Helping Your Child When They’re Excluded

It’s a powerless feeling as a parent—your child is being excluded from a group at school, often a group they’ve been friends with for years. That exclusion is a form of bullying known as relational aggression, and can occur online and in person. It can include gossiping, spreading rumors, public humiliation, alliance building, and social isolation. But unlike physical bullying or verbal harassment, it can be hard to spot.

According to a survey by The Ophelia Project, 48% of students in grades 5 through 12 are regularly involved in or witness relational aggression. Students between the ages of 11 and 15 report being exposed to 33 acts of relational aggression during a typical week.

An article at Great Schools provides six ways you can help your child deal with relational aggression. The solution involves teaching them coping skills and how to find healthy friendships. The six strategies are:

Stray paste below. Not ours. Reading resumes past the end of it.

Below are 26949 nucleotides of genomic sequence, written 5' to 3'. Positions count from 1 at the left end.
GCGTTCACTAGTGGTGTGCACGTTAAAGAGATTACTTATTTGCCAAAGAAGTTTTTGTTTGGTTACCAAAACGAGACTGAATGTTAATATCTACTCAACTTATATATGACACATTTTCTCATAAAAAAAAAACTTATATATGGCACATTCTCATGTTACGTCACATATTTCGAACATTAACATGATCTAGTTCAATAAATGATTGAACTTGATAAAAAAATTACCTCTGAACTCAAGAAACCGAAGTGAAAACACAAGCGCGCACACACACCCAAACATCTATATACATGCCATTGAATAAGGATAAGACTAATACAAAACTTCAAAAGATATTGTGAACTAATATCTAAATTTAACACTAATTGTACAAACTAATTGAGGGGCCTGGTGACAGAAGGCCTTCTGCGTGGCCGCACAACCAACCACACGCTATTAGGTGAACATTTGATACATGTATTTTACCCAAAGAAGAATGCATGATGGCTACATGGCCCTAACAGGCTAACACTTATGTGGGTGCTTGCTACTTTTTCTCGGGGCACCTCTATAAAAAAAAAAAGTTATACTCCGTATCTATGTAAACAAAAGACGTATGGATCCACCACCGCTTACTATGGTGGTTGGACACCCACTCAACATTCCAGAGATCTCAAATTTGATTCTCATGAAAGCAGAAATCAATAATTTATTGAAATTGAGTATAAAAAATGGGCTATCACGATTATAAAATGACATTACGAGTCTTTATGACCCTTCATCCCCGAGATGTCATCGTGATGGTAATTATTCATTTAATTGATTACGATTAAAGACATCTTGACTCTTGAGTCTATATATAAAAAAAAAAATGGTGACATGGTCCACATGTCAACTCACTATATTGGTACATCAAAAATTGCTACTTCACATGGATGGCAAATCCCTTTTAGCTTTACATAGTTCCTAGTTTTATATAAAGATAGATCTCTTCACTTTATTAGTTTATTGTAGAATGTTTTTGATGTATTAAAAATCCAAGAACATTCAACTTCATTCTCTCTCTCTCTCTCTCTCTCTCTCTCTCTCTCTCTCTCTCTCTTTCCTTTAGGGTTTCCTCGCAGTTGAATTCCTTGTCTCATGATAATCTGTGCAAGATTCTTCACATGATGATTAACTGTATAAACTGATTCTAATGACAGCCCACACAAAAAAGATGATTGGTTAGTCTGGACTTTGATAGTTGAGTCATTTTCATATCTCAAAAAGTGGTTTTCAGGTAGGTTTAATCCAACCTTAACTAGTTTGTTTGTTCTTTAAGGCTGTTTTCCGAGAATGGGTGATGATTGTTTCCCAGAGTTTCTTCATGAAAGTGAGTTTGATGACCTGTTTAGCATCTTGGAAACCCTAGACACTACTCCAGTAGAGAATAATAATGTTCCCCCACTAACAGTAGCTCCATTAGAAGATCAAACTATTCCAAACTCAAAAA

1. Watch for the signs.
  2. Use conversation starters.
  3. Make a friendship tree.
  4. Create a personal billboard.
  5. Problem solve together.
  6. Create a coping kit.

Helping your child deal with relational aggression can minimize the issues that can stem from this form of bullying. Children who experience relational aggression are absent more from school, do worse academically, and exhibit more behavior problems, eating disorders, substance abuse, symptoms of depression and anxiety, and low self-esteem. Read the full article for how to implement each of the six strategies.